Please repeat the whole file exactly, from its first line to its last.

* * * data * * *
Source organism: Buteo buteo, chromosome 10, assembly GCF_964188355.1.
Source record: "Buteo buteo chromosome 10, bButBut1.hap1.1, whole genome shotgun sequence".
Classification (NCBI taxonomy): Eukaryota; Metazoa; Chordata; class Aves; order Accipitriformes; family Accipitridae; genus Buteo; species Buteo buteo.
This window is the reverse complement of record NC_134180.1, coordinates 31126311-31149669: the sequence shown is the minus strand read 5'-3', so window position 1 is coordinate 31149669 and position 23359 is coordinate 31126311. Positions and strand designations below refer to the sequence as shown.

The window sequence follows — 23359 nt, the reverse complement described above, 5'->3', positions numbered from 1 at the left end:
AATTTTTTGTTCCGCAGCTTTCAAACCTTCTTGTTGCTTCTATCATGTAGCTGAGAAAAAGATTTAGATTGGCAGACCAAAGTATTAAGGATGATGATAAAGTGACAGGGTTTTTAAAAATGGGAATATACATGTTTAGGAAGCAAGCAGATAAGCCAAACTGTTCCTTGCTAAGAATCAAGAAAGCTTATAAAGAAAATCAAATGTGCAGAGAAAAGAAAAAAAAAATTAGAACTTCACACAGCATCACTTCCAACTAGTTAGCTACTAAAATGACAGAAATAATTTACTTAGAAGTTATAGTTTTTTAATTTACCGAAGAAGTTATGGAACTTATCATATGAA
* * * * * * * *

Source organism: Buteo buteo, chromosome 10, assembly GCF_964188355.1.
Source record: "Buteo buteo chromosome 10, bButBut1.hap1.1, whole genome shotgun sequence".
Classification (NCBI taxonomy): Eukaryota; Metazoa; Chordata; class Aves; order Accipitriformes; family Accipitridae; genus Buteo; species Buteo buteo.
This window is the reverse complement of record NC_134180.1, coordinates 31126311-31149669: the sequence shown is the minus strand read 5'-3', so window position 1 is coordinate 31149669 and position 23359 is coordinate 31126311. Positions and strand designations below refer to the sequence as shown.

The window sequence follows — 23359 nt, the reverse complement described above, 5'->3', positions numbered from 1 at the left end:
AATTTTTTGTTCCGCAGCTTTCAAACCTTCTTGTTGCTTCTATCATGTAGCTGAGAAAAAGATTTAGATTGGCAGACCAAAGTATTAAGGATGATGATAAAGTGACAGGGTTTTTAAAAATGGGAATATACATGTTTAGGAAGCAAGCAGATAAGCCAAACTGTTCCTTGCTAAGAATCAAGAAAGCTTATAAAGAAAATCAAATGTGCAGAGAAAAGAAAAAAAAAATTAGAACTTCACACAGCATCACTTCCAACTAGTTAGCTACTAAAATGACAGAAATAATTTACTTAGAAGTTATAGTTTTTTAATTTACCGAAGAAGTTATGGAACTTATCATATGAA